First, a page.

Phishing links can be dangerous to click on as they make take you to a site with exploits. If you have a safe environment, such as a virtual machine or sandbox, then it is typically ok to follow the link, but be sure to replace the VM with a pristine copy or delete the contents of the sandbox.
When you receive an email that you suspect or know is a phish, before you delete it share it with Phishtank. The easiest way to get it to PhishTank is to forward the email to firstname.lastname@example.org. PhishTank make phish available for people to validate. Security companies can also pull information so as to more quickly block the phishing attacks. It is a great idea to sign up for an account at PhishTank. If you have the know-how to tell a phish from spam you can help by logging into PhishTank and evaluating some phish.
If the phish is attacking customers of a financial institution you might be able to contact the institution, but frequently it is hard to find a way to report the phish to. Sometimes you can message the affected company on social media and find out where they would like the phish forwarded to.
Sometimes you can let website owners know when their websites are being used to host the phishing pictures and kits.
Now let’s move along to gutting a phish. We will start with the small phish.
We’ve all seen these before. I particularly like the professional touches on this one such as To: Undisclosed-Recipients and “This message was sent to “”.” I right-clicked on the email so I could view the source text. On the lower right you can see the context menu. Here are the entire contents of the body (guts) of the phish.
<p><a href="http://bit.ly/2QKGRFNGDBF"><img alt="Mountain View" src="http://bit.ly/TGFDCYTHGRFDHGF" style="width: 592px; height: 473px;" /></a></p>
There are two significant things going on here. src="hxxp://bit.ly/TGFDCYTHGRFDHGF" is where the picture in the email is coming from. This is the second link above. The first link is the smelly part of the phish. hxxp://bit.ly/TGFDCYTHGRFDHGF is where the phishing kit used to be located. It was replaced with a 404.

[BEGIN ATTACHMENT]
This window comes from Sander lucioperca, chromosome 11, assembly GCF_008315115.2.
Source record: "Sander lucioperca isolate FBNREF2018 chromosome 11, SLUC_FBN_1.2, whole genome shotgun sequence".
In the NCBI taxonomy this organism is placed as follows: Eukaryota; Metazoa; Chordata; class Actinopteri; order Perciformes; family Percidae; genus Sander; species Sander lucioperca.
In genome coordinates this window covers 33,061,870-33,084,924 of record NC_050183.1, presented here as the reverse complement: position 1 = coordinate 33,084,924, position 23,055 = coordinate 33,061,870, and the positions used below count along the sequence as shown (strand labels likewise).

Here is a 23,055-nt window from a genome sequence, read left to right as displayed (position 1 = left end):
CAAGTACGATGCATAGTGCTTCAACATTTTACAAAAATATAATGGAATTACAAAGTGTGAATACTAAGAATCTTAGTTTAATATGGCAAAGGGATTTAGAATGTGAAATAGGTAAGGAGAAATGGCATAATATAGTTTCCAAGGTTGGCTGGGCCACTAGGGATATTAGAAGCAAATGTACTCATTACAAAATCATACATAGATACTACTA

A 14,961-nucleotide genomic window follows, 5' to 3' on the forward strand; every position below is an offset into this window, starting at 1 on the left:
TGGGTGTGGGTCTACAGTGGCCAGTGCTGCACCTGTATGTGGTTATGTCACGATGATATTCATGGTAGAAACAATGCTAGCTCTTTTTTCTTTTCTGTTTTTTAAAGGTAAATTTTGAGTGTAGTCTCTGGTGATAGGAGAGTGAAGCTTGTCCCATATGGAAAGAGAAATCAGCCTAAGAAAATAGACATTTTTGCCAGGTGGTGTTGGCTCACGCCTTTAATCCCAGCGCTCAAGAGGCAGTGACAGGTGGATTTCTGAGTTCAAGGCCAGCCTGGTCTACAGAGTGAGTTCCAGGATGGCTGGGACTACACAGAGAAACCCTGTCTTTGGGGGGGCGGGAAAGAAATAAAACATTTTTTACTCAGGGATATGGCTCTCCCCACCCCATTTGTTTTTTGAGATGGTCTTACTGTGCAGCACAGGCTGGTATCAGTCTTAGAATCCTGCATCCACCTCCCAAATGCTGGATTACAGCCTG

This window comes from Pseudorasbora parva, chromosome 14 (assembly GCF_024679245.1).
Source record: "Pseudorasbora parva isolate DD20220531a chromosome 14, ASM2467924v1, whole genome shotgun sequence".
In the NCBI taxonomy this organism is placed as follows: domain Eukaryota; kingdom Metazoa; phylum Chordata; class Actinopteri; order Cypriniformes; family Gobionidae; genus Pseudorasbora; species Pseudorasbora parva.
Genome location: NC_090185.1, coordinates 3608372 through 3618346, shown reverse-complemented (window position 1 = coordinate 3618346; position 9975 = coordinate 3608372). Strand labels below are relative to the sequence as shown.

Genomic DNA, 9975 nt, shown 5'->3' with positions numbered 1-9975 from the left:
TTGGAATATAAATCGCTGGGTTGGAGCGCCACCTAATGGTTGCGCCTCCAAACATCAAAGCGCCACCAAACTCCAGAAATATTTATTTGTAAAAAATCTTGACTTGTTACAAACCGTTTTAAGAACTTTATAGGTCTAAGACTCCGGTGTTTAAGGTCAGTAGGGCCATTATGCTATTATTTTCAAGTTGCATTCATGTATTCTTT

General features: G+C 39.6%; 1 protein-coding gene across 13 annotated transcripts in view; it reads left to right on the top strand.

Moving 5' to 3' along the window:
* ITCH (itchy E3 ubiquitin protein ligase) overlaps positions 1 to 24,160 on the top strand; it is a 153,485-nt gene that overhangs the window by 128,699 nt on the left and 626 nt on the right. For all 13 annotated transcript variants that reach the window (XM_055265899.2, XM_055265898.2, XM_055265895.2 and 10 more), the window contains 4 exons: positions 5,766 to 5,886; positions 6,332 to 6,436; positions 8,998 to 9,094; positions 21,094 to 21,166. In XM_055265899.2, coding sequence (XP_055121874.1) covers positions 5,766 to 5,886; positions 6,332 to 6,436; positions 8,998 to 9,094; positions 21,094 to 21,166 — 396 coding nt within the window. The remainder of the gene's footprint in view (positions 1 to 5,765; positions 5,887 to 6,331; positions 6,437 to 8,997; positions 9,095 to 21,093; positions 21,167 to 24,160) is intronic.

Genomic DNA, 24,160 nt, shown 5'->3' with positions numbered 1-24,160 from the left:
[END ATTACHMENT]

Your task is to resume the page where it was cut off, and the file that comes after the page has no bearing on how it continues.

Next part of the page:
These links happen to be bit.ly shortened URLs, but there are many sites that provide URL shortening services. You really want to know where you are going before you go there, so expand the URL back to the full version before you decide to click. The JoshMeister has some great tips for decoding links that have been shortened by using a variety of services.
Since this URL is shortened by bit.ly we just add a + sign to the link and hit enter. This takes us to the bit.ly site where we are shown the full URL. In this case hxxp://bit.ly/TGFDCYTHGRFDHGF+
hxxps://s1.postimg.org/1smpducc3j/boaaaaaaaaaaa_NEW.png is not the link that matters. That one has advertising that would give the phish away. The one you want is the smaller one in orange. hxxp://bitly.com/TGFDCYTHGRFDHGF leads us to the plain picture shown at the beginning of the gutting section of this blog.
When you click on the picture in the Phishing email you would have been taken to the phishing kit which asked for your login information and many other details. It even asked you to create 5 challenge questions that are commonly used. I liked the one that asked “What is your father’s middle name?” I answered “The one between his first name and his last name.” I do not suggest that you visit the phishing sites though. I was using my wife’s computer so I was never at risk.
So how did I help to clean this phish? First I admitted that someone else had a problem and then I let them know that there was a problem.
I wrote up more about this specific incident in a blog titled “Phishing for a Gold Medal” at Quttera. I am now a Senior Security Analyst at Quttera. I included a couple of more shots of this particular phish and a tiny bit of biographical information about the gold medal winning Olympic athlete.
In addition to my personal blogs here, I hope you will follow me at Quttera as well!
Independent Security Analyst by night and
Senior Security Analyst at Quttera Labs